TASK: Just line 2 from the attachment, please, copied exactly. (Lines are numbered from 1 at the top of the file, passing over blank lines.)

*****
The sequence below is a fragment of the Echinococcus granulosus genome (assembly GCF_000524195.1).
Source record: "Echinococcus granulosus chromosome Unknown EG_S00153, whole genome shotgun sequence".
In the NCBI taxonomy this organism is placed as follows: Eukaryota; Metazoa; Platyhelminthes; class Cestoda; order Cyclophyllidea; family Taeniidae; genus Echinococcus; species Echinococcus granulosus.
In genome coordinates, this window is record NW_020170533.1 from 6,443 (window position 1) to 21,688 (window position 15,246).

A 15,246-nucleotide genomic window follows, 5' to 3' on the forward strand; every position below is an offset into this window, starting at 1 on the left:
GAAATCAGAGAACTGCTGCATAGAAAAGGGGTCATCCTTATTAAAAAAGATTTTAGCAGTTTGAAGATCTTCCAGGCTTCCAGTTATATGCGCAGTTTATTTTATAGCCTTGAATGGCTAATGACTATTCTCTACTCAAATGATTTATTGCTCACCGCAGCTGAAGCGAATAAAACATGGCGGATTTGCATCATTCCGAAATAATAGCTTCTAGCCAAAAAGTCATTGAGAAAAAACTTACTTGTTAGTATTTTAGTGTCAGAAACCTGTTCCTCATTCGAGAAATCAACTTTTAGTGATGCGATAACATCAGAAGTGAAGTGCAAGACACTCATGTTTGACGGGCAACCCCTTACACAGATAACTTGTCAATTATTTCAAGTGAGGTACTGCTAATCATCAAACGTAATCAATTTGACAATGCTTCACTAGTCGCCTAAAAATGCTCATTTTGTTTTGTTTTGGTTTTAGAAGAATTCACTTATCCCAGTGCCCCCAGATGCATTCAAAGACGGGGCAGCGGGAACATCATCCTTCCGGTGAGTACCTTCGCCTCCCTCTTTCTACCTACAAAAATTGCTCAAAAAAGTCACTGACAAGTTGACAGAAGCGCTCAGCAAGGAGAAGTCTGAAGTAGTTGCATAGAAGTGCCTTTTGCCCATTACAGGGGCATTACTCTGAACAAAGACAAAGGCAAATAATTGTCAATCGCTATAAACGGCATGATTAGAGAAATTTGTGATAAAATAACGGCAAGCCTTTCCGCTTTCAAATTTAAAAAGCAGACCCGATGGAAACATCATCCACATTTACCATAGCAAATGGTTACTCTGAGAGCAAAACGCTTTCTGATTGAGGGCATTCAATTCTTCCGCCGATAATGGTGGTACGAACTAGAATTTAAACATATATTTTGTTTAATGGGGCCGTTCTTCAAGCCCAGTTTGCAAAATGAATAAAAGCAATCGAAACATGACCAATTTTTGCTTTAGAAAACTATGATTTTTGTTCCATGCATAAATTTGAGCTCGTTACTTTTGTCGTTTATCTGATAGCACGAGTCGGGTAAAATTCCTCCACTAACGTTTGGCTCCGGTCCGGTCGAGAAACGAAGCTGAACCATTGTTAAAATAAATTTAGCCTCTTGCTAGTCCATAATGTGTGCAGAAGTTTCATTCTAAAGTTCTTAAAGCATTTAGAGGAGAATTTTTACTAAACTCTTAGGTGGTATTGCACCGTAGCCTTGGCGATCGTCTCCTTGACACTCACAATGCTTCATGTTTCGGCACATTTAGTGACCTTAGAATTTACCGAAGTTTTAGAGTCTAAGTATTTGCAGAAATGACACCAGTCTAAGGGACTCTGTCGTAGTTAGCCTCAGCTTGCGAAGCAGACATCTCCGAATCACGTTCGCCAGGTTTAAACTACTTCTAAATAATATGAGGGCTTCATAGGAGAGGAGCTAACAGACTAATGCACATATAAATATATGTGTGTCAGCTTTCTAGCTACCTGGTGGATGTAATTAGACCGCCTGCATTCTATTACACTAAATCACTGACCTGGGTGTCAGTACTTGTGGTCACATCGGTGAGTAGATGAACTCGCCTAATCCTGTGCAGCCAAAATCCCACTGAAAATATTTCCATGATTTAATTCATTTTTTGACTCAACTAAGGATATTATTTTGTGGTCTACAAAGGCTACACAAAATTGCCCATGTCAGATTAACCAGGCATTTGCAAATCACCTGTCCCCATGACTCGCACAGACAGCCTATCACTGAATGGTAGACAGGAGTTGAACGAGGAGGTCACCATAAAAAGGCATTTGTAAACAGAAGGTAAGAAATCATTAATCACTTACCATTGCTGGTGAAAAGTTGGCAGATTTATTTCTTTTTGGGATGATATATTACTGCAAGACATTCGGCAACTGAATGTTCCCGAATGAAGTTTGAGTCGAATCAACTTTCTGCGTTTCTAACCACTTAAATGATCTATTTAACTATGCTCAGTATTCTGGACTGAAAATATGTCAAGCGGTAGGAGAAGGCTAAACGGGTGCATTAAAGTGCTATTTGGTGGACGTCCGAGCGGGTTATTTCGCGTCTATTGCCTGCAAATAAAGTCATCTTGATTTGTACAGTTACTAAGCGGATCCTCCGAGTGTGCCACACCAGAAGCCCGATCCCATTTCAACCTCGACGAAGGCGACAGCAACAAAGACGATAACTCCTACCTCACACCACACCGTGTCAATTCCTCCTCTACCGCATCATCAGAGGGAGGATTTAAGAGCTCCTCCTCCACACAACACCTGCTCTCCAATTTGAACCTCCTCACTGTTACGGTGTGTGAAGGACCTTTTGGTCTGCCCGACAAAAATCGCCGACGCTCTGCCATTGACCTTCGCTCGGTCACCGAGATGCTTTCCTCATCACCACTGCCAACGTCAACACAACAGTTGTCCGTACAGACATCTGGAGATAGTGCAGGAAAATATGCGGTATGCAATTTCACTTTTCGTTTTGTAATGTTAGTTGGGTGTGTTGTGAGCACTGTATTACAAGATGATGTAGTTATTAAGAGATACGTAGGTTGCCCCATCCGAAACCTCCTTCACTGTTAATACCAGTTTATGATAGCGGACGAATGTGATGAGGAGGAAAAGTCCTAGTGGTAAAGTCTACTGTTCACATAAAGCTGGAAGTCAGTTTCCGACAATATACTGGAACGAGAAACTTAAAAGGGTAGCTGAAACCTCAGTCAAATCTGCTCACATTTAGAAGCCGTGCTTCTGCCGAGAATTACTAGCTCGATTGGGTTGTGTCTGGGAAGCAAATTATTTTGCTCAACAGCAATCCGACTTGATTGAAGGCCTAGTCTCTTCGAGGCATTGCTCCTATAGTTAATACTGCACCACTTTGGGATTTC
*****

Source record: "Echinococcus granulosus chromosome Unknown EG_S00153, whole genome shotgun sequence".